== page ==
The Shelter Inc. rebrands as The Children’s Shelter, settles into new home

The Judy Culley Youth Lounge, pictured here, is one of the new features at The Children Shelter's new location, at 1925 Delaware St. The Children's Shelter, formerly known as The Shelter Inc., moved offices earlier this summer from its previous location near 11th and Massachusetts streets.

One of Lawrence’s longtime nonprofits has a new name — and a new home. The Shelter Inc., henceforth known as The Children’s Shelter, officially opened its brand-new offices Tuesday in eastern Lawrence.

Gina Meier Hummel, executive director of The Children’s Shelter, said the rebranding was meant to “emphasize” the nonprofit’s focus on children and families.

“Of course we’ve been around doing the same work since 1981, but there are other places who do sheltering kind of work, so we wanted to distinguish ourselves from those agencies in town,” Meier Hummel said.

Over the years, she said, there’s been some confusion between The Shelter Inc., which primarily serves Douglas County children who have been placed in state custody, and the Lawrence Community Shelter, which operates as an emergency homeless shelter.

It’s also not an animal shelter, Meier Hummel points out — and yes, it has been mistaken for one before, she said.

The Children’s Shelter offers services and support for local kids and families, including juvenile intake and assessment programming for the county, truancy prevention and specialized case management. The nonprofit also provides emergency and temporary housing for children in state custody.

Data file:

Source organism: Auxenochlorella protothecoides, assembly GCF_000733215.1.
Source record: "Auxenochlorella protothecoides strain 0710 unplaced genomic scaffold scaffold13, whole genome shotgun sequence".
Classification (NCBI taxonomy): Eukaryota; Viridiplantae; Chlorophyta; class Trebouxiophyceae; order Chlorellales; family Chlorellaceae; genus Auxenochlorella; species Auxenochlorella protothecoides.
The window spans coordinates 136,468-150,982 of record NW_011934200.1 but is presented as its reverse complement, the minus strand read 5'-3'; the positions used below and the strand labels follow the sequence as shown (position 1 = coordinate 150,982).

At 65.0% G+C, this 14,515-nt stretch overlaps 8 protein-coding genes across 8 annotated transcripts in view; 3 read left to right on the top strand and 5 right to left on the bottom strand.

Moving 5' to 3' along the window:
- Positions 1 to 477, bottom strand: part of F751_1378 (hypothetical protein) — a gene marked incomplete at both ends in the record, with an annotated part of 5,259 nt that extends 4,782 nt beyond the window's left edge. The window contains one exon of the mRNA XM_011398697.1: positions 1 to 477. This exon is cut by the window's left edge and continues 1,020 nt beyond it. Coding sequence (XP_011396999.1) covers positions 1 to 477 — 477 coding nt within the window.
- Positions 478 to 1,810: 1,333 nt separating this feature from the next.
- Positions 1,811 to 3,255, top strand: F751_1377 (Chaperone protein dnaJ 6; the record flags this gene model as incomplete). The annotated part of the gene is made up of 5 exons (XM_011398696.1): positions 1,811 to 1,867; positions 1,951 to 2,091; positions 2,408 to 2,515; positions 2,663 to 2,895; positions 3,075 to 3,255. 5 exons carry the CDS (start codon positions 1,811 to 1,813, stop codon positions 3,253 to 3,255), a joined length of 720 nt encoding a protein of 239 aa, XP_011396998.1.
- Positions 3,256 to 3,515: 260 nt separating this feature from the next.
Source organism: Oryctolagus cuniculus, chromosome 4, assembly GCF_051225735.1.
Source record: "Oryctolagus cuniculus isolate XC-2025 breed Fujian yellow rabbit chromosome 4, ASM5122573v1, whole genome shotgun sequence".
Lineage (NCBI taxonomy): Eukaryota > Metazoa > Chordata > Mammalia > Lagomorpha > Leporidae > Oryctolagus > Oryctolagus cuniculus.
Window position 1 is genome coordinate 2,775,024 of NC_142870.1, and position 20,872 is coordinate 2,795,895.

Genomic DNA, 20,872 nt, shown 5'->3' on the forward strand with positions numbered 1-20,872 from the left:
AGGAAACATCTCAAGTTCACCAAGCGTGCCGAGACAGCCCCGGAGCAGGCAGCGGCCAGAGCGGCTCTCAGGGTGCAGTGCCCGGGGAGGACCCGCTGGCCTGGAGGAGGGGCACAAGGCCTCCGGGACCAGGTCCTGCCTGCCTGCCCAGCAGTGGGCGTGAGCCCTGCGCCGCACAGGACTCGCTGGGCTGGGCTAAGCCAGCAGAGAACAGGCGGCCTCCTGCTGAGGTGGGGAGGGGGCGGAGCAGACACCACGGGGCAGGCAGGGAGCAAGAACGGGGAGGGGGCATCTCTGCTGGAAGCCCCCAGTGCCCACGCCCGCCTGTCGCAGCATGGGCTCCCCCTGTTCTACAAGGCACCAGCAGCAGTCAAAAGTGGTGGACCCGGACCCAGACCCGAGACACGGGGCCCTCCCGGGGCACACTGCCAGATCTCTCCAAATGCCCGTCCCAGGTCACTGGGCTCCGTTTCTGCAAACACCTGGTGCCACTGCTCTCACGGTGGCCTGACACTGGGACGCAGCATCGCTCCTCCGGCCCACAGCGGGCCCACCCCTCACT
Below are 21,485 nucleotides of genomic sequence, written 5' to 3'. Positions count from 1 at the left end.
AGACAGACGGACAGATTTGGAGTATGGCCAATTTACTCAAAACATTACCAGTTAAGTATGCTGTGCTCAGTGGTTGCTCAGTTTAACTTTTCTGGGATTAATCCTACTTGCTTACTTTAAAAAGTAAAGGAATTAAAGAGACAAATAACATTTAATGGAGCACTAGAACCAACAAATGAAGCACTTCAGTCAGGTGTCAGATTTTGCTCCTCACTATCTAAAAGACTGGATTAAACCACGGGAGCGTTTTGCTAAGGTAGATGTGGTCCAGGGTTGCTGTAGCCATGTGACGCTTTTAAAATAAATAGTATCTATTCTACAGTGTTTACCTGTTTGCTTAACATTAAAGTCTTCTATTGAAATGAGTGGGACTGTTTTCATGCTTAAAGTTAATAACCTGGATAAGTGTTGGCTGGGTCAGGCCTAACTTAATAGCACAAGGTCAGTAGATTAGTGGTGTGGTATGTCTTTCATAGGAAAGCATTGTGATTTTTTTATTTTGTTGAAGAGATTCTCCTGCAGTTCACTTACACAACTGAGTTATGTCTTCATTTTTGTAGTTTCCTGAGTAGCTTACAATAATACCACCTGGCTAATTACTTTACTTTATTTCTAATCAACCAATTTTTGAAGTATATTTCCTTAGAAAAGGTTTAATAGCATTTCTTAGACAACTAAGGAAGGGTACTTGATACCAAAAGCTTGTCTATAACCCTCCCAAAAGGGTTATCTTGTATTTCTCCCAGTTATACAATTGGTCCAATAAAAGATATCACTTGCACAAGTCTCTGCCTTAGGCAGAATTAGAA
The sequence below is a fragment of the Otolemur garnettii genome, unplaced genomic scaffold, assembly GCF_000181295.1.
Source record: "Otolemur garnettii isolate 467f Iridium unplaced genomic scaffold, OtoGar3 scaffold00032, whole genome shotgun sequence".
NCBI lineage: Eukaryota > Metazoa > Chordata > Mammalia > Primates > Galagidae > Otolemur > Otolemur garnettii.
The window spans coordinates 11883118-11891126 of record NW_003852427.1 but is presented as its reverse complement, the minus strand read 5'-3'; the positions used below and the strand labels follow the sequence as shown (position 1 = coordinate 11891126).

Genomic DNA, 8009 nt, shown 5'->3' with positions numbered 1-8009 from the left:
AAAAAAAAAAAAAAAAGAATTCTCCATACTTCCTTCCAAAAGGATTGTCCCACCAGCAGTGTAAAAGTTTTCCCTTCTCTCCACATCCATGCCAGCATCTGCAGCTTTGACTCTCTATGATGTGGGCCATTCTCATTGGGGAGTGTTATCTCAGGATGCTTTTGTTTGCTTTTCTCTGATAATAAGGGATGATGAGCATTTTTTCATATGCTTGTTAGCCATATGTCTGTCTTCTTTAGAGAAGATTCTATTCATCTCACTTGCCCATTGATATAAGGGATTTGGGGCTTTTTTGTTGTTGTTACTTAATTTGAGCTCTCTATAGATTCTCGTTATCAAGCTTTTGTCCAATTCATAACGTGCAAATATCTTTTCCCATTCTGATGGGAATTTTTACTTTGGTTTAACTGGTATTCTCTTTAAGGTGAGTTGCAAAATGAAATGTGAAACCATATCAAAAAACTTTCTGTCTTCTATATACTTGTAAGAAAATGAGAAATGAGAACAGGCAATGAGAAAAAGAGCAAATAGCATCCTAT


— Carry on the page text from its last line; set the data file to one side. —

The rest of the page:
Meier Hummel said the Shelter’s new offices, at 1925 Delaware St., won’t host any overnight stays, however. Instead, like the old offices downtown, the new location will house The Children’s Shelter staff while also functioning as a meeting space for families between appointments.

The landlord at the shelter’s previous offices, above the former Englewood Florist shop at the intersection of 11th and Massachusetts streets, had a new concept in mind for the space, Meier Hummel said, and “our rent was going to rise.”

“It’s really been a blessing in disguise because it’s enabled us to find a new location that’s more family-friendly,” she said, referring to the old space’s “choppy” layout (the offices used to be apartments) and upstairs entryway.

The new spot is, thankfully, ground-level. It also boasts a new youth lounge, named for founding director Judy Culley, and plenty of meeting space for families, Meier Hummel said.

“This is much more conducive to having meetings with families, meetings with kids, giving them a safe space to hang out,” she said.